On one flight to Cebu, I was struck by how beautiful small islands look from afar. You don’t just see the parts you’d see when you’re on it – the white sand, the green groves, the houses, the rocks. But you also see part of what it looks like underneath the ocean. I just love the underwater landscape, bleached teal by the sea. It was one of those sights that made me say that I am extremely lucky to be born in one of the most damn beautiful countries on earth.

I wanted so badly to capture images of tiny islands and their underwater landscape. But it seems that we didn’t manage to pass by the particular area that caught my breath some time ago. I did manage to capture this image where you can see that effect, though. (This may have been one of the factors why I impulse-ordered Cobalt Teal PB28 for my watercolor palette. Can’t wait to paint with that once it arrives!)

Ultramarine

And here is where I realize why the pigment PB29 (the “modern replacement and color match for the historical pigment lapis lazuli that appears in the most precious medieval art” according to Handprint) is called Ultramarine Blue. I baaaadly wish I had a swatch of ultramarine to compare, but I left my sketchbooks and paint kit at home and I don’t have a camera to compare anyway. But the color is used in the following pieces of my horrible art:

Look! It's a tartol! Hinaharana ang Langit

In the second, it’s tinted with a rose color to make it violet. But you can see, particularly in areas of deep application that it’s a remarkably similar color to the sea and the sky. I am now in love with this color and want to marry it.

Waves, waves, waves

The little white specks are waves in the sea. They don’t look like they’re moving from this far up, but if you look closer at one, you’ll see that it’s slowly flowing and changing.

I bet it’s not just the sea that is like that from far up, too. I’ll bet people look as unchanging at this distance as the waves in the sea, as slow and steady as we perceive grass growing. It’s nice to have another perspective of the world.

Laguindingan!

Aaaand…. Touchdown, Laguindingan!

At this point of the journey, I was just exhausted but happily so. This trip was really one of the most unique and fulfilling experiences I have ever had… But I forget, I am yet to tell you all about it! 😀

The ghosts we hear

The Ampatuan Massacre Site

Word from the locals is that late in the afternoon, around sunset, you could still hear wailing from that hill in Sitio Masalay. Some go as far as say that you could hear the wailing all along the road that leads you to the hill. I never expected that the location would be this far from the highway. But it took us, perhaps, just shy of ten minutes just to get there.

By all means, it should be called a beautiful place. From the hill, you can see nothing but a vast area mountains and valleys and farmlands. Picturesque. Green. Untouched. Was untouched. Until 58 people were brutally murdered and buried here four years ago.

Perhaps it was because I knew what had happened there (and who doesn’t), but being at the site of the Ampatuan Massacre (also known as the Maguindanao Massacre) felt as if a heavy weight was pressed against my heart. Ate Jojow asked me if I wanted my picture taken at the site. I said no. It just felt uncomfortable.

I didn’t know any of the victims personally. But even so, the harrowing descriptions of how a caravan of vehicles were stopped at the highway, how armed men got in each vehicle and started shooting people on their way to the hill in Masalay where everyone else was finished off,  how a grave had been prepared for them days before… Any human being must be able to at least vaguely imagine the kind of terror and despair that happened there.

I felt that the very same terror and despair were weighing down on me that day. I was there with some members of the Good Wednesday Group for Peace1 on November 23, 2013. We were there for the 4th year commemoration of the massacre.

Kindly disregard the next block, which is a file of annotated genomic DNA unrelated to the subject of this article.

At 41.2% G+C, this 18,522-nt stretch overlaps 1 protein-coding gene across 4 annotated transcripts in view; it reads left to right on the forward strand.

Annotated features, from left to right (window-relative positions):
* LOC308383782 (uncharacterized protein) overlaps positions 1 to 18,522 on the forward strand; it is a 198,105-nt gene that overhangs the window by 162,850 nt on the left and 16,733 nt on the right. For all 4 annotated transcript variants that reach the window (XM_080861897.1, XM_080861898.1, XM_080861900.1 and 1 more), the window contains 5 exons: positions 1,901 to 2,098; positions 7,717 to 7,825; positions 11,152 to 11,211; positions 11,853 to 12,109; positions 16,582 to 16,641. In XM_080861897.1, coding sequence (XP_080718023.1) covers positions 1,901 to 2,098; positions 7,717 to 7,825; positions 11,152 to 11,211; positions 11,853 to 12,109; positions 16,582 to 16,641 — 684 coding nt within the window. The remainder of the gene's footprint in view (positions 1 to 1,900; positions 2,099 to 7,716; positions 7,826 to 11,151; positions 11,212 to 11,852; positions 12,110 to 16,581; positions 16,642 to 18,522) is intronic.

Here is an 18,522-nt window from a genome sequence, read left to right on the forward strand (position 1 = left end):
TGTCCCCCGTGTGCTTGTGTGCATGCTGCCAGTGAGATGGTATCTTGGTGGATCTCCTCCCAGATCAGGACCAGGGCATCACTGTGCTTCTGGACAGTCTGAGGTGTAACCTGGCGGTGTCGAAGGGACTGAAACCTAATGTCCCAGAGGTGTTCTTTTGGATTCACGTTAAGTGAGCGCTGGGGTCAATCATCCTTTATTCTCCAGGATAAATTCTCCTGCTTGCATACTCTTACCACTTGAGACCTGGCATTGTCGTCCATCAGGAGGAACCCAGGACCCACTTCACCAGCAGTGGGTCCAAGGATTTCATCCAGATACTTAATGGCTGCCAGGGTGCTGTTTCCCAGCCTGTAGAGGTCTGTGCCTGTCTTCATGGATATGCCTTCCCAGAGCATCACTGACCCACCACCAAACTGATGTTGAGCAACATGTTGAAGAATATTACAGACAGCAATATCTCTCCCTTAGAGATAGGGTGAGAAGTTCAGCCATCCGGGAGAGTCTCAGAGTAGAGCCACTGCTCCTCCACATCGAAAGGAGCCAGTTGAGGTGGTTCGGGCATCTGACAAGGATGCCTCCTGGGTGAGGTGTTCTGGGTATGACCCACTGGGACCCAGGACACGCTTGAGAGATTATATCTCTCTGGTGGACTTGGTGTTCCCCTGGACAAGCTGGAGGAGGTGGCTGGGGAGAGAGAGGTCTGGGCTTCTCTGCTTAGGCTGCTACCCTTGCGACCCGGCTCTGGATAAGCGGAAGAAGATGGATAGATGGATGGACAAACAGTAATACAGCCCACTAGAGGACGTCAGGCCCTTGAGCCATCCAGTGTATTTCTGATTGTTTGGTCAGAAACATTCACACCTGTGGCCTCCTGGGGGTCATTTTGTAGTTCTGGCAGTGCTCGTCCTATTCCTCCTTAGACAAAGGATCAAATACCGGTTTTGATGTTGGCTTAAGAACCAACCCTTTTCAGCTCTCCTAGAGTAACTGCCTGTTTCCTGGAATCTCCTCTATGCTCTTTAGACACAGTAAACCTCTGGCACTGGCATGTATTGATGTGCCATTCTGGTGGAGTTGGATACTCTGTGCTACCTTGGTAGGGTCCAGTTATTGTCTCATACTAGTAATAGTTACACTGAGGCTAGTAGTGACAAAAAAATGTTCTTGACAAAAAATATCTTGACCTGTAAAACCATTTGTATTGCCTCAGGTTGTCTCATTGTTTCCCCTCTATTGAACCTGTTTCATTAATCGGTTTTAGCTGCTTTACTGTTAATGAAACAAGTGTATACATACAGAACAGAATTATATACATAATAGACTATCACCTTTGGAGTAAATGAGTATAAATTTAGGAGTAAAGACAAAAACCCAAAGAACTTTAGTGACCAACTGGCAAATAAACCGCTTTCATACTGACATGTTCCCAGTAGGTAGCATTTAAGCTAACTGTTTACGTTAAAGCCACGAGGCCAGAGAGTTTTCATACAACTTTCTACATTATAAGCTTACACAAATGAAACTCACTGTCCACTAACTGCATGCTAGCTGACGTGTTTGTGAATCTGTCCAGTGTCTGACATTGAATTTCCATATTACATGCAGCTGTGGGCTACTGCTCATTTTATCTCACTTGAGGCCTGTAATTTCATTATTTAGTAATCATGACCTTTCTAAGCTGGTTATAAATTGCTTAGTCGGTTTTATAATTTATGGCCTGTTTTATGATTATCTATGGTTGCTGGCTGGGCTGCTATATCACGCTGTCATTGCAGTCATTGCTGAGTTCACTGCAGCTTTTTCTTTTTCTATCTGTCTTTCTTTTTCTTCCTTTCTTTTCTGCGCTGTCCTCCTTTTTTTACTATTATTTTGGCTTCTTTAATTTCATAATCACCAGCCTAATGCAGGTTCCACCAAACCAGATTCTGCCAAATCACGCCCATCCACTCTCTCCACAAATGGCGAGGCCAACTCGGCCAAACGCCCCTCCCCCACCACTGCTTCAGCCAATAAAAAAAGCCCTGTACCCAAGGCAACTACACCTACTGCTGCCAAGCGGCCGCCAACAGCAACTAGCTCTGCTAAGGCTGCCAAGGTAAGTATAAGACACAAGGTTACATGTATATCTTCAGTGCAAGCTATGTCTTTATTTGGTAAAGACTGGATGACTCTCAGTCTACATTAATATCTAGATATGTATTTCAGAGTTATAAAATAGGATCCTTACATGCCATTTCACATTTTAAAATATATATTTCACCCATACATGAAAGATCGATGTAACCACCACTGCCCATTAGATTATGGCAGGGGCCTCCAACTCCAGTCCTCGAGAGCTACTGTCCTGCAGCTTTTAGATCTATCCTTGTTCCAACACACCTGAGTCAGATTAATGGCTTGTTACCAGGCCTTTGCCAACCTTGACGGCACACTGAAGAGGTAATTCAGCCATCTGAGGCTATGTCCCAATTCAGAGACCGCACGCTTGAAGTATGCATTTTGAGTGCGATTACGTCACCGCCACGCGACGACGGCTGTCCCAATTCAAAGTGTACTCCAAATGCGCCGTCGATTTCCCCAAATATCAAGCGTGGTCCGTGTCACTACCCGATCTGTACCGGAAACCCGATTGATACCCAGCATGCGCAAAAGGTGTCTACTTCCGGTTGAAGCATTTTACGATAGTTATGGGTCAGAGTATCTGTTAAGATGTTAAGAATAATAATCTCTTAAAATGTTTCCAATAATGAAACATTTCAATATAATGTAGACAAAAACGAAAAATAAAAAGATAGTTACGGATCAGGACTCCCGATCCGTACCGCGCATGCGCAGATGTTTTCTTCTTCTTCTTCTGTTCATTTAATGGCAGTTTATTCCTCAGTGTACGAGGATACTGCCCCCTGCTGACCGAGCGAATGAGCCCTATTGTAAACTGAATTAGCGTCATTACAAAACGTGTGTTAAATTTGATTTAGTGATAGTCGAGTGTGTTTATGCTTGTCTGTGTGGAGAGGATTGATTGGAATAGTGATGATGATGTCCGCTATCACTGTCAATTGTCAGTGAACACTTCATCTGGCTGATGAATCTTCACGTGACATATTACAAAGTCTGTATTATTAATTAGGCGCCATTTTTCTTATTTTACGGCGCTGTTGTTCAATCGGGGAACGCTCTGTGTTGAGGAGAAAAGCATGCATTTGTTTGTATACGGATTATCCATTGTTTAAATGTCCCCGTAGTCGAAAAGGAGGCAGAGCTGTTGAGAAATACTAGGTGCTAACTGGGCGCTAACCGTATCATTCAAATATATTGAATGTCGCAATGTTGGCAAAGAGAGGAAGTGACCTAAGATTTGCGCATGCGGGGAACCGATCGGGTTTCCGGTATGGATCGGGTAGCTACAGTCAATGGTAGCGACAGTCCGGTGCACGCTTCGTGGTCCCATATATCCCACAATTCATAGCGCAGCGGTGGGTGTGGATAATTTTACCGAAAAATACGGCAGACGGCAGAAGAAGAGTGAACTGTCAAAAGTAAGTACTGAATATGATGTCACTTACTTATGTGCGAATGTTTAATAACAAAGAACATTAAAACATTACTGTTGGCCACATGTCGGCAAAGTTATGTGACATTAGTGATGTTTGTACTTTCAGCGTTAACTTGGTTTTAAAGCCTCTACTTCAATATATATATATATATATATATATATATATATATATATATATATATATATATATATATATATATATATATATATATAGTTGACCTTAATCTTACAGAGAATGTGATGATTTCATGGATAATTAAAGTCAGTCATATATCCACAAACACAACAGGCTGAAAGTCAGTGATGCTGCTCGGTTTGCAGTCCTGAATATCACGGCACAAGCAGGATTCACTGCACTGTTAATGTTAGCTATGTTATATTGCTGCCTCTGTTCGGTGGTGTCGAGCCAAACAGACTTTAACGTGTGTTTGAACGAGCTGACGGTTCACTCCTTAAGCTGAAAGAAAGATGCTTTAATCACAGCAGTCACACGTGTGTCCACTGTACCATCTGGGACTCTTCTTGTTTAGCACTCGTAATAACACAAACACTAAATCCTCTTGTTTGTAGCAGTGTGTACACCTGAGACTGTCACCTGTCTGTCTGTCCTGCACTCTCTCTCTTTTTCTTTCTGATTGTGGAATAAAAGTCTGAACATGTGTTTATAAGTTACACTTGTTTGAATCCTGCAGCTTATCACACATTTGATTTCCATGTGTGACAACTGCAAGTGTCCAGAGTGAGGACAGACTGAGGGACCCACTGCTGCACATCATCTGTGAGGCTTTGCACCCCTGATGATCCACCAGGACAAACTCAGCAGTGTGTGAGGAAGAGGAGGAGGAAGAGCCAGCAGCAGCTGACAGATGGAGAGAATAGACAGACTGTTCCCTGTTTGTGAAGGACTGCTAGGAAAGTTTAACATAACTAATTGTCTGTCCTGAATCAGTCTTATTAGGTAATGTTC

The convoy from Tacurong was late. Word afterwards was that someone was trying to sabotage the commemoration. But I know too little about that to confirm it. I didn’t probe all that much. I just listened.

Prayers were said and songs were sung. But the entire event was a string of speeches, mostly from friends and relatives of the victims. Numerous references were made to children who had had to grow up without their mother or father. Tearful statements were made about how four years had not extinguished the pain of losing a loved one so abruptly. Despite everything, there was also a lot of thankfulness, albeit not the celebratory sort.

“As time goes by, (we are) losing confidence and hope. But I’m still thankful that we’re still here, together.  (That) we’re still here for justice,” said Florita Ridao, sister of victim Anthony Ridao, in her speech. “Despite the many problems of the Philippines, I’m glad the leadership still gives importance to the massacre victims.”

It is an event that will be remembered, to be sure.  According to Governor Esmael “Toto” Mangudadatu, there were some who even said that they should just  leave it be and make justice run its course. He said that he had then countered that he lost his wife and sisters in the massacre – how could he just forget?

He’s not the only one who will forget, either. Friends and family of 58 victims are not likely to forget. The media, who lost 32 journalists among their ranks, is not likely to forget. I’m not likely to forget either. Fifty-eight white markers stuck to virtually dry earth in the small space where the bodies were found has been etched into my memory. Nobody deserves to die like that.

Just a week after the massacre, news started to leak out that prime suspect Andal Ampatuan, Jr. had begun sleeping on a bench because he was “afraid of ghosts.” I just wonder if those are the very same ghosts they still hear at Masalay. I wonder if they haven’t forgotten either.

1 – I had written about the Good Wednesday Group before. Incidentally, the group “started” because of the massacre. It was initially a meeting of soldiers, civil society organizations, media, academe, and some members of the aggrieved and accused families. You may be surprised that “some members of the accused families” attended. That is simply because, contrary to what people who rage online like to say, not all Ampatuans are murderers and not all of them are involved in the incident. Naturally, it didn’t go very well at first: initial suspicion and a blame game took reign. Eventually, they began to trust each other and found common ground. Together, they were able to begin initiatives to prevent electoral violence in Maguindanao and to promote peace through dialogue and advocacy.